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Curated by Dev Odedra.

 

 

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Should financial institutions consider the character of customers as a risk factor? A recent case in Australia suggests that it might be wise to do so.

FCRO Subsection: 

Yesterday, the USA's Financial Crimes Enforcement Network (FinCEN) today issued an Advance Notice of Proposed Rulemaking(ANPRM) to solicit public comment on a wide range of questions pertaining to potential regulatory amendments under the Bank Secrecy Act.

Industry: 
Financial Crime Compliance / Risk Management (inc AML/CFT)

London 14 September 2020 From buccaneers and pirates to modern day providers of financial services, the offshore sector has always been about protecting and enhancing the value of assets.

A new e-learning course examines the history of the offshore financial sector, private banking and family offices.

I abandoned using slides in presentations in Europe in the 1990s. Working in Asia, there was an expectation that there would be slides and if they were not used - and handed out to the audience - there was considerable criticism. In many cases, that persists. But in the 2000s, I reverted to presentations without slides which puts the onus on the audience to make notes. It's a policy I have extended to e-learning with intra-course Scenario pages and reinforcement for which note-taking is encouraged. It's why we chose against including a notepad in our e-learning system. My view was simple: I knew that the stuff I remembered best was the stuff I wrote down - even though my handwriting was so poor that, often, I couldn't read it back. The simple act of making notes locked information into my memory, even when I was doing it almost on autopilot whilst listening to what was being said. If it worked for me, I reasoned, it would work for everyone. New research by Hetty Roessingh, Professor...

BIScom Subsection: 

Financial Crime Risk and Compliance Training (our sister division) has added five pages to its course "Essentials: lawyers and money laundering, etc." New court judgments in Australia are set to revise attitudes to notices compelling delivery of documents.

CoNet Section: 

This is so amateur that it's worth our publishing it. The "reply to" address is at a free and anonymous mail account in Hungary: georgievakristalina01@vipmail.hu . But there is something interesting.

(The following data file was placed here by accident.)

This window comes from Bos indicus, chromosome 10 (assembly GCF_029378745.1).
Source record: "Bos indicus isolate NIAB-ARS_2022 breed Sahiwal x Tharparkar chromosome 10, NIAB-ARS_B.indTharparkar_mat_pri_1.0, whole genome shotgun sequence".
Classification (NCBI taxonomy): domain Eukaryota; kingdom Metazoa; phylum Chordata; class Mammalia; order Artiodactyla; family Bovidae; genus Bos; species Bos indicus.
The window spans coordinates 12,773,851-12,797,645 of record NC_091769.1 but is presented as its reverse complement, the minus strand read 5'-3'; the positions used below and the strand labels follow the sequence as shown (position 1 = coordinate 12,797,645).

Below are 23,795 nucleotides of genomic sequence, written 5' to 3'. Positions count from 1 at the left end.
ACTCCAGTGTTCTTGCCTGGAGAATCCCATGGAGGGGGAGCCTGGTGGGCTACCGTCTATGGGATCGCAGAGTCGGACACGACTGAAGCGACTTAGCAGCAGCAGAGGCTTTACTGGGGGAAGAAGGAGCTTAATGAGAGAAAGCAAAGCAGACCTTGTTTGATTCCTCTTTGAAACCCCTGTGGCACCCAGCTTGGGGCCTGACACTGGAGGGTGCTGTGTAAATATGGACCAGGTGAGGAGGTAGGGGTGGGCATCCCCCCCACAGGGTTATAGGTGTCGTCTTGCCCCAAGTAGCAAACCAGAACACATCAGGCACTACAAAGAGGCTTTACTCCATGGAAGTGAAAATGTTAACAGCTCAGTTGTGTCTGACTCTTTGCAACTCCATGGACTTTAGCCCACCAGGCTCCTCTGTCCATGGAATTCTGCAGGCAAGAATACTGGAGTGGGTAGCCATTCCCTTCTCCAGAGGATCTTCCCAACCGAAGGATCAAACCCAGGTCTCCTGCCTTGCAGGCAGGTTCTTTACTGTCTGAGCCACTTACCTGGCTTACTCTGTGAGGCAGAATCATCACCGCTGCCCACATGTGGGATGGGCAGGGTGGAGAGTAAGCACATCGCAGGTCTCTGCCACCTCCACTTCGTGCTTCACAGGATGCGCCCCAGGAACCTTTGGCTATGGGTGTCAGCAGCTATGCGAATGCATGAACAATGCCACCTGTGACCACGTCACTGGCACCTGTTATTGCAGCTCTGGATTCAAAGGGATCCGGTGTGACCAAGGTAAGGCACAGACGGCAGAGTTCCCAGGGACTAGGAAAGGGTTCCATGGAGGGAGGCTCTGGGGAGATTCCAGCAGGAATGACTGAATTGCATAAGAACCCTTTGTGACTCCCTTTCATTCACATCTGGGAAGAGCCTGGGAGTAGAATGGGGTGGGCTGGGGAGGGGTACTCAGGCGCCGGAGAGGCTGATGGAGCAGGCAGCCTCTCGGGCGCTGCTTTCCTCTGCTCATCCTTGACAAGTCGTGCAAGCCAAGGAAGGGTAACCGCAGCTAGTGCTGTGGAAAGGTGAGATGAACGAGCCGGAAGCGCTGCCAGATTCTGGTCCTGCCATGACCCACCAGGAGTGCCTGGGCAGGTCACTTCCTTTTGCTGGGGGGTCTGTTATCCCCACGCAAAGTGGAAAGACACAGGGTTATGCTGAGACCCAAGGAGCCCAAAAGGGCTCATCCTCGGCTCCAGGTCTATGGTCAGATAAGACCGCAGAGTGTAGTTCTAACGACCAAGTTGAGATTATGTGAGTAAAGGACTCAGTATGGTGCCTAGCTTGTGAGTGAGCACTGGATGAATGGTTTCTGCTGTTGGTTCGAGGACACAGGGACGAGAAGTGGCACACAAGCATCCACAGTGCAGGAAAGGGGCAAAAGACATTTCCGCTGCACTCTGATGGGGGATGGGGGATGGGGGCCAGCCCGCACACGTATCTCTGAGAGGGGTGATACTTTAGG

FCRO Subsection: 

Deutsche Bank will, in the not too distant future, become a cause of study in universities, colleges and business schools across the world. It will become the iconic example of how not to run a bank.

Publication: 

For the background to this story, see here: https://www.pleasebeinformed.com/publications/Financial_Crime_Risk_Officers/persistence_cryptotrading_fraudsters and here: https://www.pleasebeinformed.com/publications/Financial_Crime_Risk_Officers/get_rich_quick_scheme_being_pumped_linkedin

Now the fraudsters, or their associates, are back. And this time they have new telephone numbers.

FCRO Subsection: 

Australia has once more taken action against an overseas corporation in respect of the terms and conditions it imposes on purchasers in Australia.

Is Australia's approach to policing e-commerce workable in a global economy?

CoNet Section: 

RIZWAN HUSSAIN has been jailed in the Central London Country Court (a court of first instance) by HH Lethem, J. Hussain has squirmed, wriggled and lied so as to remain in a flat he rented in South West London.

BIScom Subsection: 

Dots, here's a line. We hope you like being joined up.

The Australian Consumer and Competition Commission has "granted authorisation" for a scheme to collect and recycle batteries. The scheme, known as "The Battery Stewardship Council," was originally launched in 2918. In December 2017, Elon Musk's Tesla company installed the then biggest Lithium-Ion battery in the world in South Australia. This week, it's been announced that its size has been increased.

You know that thing about airport security, where no one gets on a flight if they aren't who they say they are? And you know that the USA is so obsessed with airport security under its "war on terror" thing that all flights are locked down tighter than a tight thing?

It's not true and this document fraud shows how lax security really is in the US aviation industry. Remember this the next time some one questions a detail on your ticket at check-in. It's the old thing - the bigger the lie, the less people are likely to spot it.

FCRO Subsection: 

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